East Side Games gears up to launch Ruby Skies for iOS, works with 6waves to fix social-mobile publishing
Pot Farm developer East Side Games is getting ready to launch Ruby Skies for iOS. The game marks the first time East Side has worked with 6waves, who will publish the title. East Side Games CEO Jason Bailey and Ruby Skies producer Jacob Krarup took some time to chat with us about developing the game and the arduous search for a publisher that accompanied it.
An adorable game that’s “Waffles For The Eyes”
Ruby Skies is a combination of relationship-building, item collection and exploration genres. The game has players controlling Cupid, in all his cherubic glory. Cupid’s been instructed by Venus that he needs to make more people fall in love in the world, and he flies off to a land filled with islands floating among pink puffy clouds. As he explores the islands, Cupid interacts with a number of over-the-top characters and gets them to fall in love with one another. The game sports a distinctly cartoony style that is often described by the developer as “waffles for the eyes.”
Ruby Skies’s social elements are somewhat limited at the moment, but it does use Facebook Connect and allows players to forge relationships with their Facebook friends. When asked about further social elements, Krarup and Bailey won’t commit to anything but say there’s a possibility of more being implemented further down the line.
A big part of Ruby Skies appeal is how players have complete freedom to determine how relationships progress in the game. Essentially, any character can be matched up with any other, regardless of gender or species. “We’re trying to figure out how to work 50 Shades of Grey into the story [for even more appeal],” Bailey (we think) jokes.
East Side Games is waiting to see what elements of gameplay really appeal to players, but the multiple types of mechanics means there are several ways for the studio to add content to the game. However, it’ll be a few weeks before the analytics can be analyzed and new content can be added in.
Trouble finding a publisher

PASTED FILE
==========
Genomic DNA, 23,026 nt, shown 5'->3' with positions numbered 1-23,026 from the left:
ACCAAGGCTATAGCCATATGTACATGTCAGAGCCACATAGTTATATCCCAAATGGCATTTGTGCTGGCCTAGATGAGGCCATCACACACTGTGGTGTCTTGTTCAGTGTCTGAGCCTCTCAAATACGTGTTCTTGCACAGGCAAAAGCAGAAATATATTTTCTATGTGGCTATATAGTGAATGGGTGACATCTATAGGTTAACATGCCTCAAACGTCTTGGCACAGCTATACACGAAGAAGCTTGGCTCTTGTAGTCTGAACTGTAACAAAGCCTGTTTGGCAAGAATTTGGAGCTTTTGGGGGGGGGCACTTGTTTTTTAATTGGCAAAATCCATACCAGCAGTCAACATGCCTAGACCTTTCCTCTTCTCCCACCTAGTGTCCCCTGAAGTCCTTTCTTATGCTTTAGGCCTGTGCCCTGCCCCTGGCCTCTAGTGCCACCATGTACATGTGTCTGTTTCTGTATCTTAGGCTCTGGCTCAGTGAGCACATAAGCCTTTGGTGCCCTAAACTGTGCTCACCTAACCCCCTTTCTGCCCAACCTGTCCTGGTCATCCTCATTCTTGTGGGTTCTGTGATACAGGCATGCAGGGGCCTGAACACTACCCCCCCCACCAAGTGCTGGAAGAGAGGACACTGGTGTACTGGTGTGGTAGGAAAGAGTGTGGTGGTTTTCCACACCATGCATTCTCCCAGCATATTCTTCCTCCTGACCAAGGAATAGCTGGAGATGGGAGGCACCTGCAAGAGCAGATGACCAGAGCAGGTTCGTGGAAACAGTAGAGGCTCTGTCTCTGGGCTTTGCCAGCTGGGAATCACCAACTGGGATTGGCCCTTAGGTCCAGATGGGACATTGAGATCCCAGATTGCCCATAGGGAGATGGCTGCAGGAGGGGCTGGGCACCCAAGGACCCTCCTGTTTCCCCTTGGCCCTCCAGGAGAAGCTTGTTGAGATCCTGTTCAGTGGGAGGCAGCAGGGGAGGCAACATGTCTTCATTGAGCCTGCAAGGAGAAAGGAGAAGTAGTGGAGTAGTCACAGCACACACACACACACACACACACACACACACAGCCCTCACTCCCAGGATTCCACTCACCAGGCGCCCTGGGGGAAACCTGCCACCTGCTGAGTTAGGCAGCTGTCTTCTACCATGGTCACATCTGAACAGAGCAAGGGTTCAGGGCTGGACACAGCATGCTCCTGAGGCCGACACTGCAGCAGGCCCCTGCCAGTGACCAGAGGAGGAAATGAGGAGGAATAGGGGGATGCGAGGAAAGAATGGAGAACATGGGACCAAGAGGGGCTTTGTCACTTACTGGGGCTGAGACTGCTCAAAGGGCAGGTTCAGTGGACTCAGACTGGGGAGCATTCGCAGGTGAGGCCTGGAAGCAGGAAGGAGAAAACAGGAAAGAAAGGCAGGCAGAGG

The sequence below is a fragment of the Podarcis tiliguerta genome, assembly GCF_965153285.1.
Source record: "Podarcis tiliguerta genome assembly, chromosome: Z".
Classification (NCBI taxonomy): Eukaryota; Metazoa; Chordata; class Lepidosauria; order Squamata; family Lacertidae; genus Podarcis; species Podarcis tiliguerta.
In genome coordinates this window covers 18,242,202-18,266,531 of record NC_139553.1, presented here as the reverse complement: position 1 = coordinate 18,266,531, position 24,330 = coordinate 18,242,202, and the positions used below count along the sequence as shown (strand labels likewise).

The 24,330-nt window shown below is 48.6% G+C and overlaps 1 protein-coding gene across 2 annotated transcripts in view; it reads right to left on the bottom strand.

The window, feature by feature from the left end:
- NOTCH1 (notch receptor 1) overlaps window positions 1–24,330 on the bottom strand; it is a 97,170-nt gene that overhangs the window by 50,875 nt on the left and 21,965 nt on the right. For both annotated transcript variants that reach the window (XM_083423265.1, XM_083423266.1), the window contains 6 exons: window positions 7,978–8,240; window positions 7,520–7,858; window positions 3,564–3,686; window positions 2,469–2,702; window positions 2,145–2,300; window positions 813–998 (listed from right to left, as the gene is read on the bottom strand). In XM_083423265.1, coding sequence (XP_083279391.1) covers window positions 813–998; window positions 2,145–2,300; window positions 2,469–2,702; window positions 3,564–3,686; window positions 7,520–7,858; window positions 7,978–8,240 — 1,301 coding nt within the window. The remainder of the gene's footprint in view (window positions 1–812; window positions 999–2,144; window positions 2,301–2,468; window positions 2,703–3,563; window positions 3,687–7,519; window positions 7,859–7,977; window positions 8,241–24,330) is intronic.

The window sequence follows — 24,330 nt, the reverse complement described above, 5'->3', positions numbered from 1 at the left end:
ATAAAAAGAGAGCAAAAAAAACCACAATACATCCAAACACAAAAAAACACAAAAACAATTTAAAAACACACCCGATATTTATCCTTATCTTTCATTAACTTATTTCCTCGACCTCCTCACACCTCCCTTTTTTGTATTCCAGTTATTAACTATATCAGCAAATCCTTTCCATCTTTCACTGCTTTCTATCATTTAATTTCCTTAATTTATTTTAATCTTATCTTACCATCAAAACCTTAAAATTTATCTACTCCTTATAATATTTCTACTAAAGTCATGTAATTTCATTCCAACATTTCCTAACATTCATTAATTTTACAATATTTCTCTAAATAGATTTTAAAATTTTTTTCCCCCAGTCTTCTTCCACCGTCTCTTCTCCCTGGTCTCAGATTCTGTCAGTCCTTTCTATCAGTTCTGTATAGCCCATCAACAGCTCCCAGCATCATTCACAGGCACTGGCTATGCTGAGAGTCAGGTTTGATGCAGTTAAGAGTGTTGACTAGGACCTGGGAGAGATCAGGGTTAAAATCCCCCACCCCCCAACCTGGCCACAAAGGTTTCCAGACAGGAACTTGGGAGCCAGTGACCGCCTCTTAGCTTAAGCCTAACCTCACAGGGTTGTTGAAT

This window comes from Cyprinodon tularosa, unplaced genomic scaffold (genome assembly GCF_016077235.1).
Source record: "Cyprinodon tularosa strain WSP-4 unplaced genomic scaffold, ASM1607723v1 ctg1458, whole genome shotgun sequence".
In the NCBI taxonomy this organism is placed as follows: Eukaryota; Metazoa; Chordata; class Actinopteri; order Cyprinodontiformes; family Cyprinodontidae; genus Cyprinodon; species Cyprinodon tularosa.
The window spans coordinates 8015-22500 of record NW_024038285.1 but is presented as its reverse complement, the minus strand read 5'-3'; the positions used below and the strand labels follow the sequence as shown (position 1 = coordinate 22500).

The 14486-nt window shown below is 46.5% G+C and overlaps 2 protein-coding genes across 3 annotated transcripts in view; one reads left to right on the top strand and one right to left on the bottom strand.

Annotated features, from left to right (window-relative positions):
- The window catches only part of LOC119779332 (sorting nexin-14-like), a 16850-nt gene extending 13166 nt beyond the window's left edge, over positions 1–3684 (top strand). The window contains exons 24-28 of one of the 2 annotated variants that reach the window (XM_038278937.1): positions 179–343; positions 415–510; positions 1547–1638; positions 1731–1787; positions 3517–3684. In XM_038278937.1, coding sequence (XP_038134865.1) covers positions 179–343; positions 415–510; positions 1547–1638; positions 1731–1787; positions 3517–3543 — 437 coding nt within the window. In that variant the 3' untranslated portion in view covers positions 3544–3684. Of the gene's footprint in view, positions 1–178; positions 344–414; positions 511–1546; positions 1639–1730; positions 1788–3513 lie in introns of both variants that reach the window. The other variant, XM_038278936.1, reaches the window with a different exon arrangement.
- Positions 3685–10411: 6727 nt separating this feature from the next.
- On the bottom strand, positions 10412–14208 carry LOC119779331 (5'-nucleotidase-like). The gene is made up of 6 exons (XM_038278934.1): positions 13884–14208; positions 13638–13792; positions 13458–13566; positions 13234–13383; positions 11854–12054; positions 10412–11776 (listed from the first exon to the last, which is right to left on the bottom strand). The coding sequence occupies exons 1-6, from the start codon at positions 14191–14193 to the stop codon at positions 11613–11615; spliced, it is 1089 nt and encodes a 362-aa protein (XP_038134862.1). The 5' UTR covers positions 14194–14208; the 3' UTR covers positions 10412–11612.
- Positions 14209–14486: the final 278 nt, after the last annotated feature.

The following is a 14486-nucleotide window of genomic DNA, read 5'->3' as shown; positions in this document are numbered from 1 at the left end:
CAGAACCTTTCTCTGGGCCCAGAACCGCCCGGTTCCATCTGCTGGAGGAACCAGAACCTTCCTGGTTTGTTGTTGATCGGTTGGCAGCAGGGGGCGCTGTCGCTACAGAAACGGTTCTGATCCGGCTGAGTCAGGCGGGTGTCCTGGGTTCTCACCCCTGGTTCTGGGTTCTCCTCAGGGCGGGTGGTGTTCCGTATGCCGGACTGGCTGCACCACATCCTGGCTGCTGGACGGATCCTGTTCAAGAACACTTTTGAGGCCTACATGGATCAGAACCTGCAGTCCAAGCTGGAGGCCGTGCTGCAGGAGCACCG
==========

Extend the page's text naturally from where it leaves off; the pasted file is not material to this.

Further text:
The game’s been in development for a little under a year. This is anomalous for East Side Games, as Bailey told us last month the studio quickly develops a lot of games into prototypes only to decide not to pursue further development. At the time of that interview, Bailey described the strategy as failing often, but failing fast. In the case of Ruby Skies, though, Bailey jokes, “We failed to fail fast enough.”
“We examined where we were on a regular basis and said ‘that is really sweet, so let’s finish it’ … We loved the art, we loved the concept, we loved the story and we loved the gameplay,” Krarup says.
Actually, the holdup was due to a number of different reasons, but a huge part of the delay came from looking for a publisher, which was a frustrating situation for the developer. “We talked to every publisher out there and really wanted to punch every one of them in the face,” Bailey notes, pointing out how social games don’t fit into the typical video game publishing deal. “They just didn’t get it, they were stuck in their old terms and they have their boiler plates. There’s huge [logic] holes, like how we’re taking all the risk and they’re not taking any, but they’re taking all the money.”
The decision to go with 6waves came about later on, and it was a bit of a no-brainer. Bailey has prior experience dealing with the company and trusts the people there, but also says, “They want to prove themselves in this space. When 6waves came to us, they were the only ones who had a reasonable offer that actually worked. They actually said, ‘hey, if we don’t meet what we’re actually promising you, you get the game back.’ They were the first ones to stand up and admit the publishing model was broken and help us to find a formula that was agreeable.”
“We are extremely feisty and independent,” Bailey says. So even though East Side Games is going with a publisher this time around, Krarup notes “and we’re remaining feisty and independent.”
East Side Games says there aren’t any plans to expand Ruby Skies onto other platforms, like Android or Facebook. However, that doesn’t mean the possibility is out of the question, as Bailey and Krarup note they’d be “absolutely” be interested in doing so if the game performs well on iOS.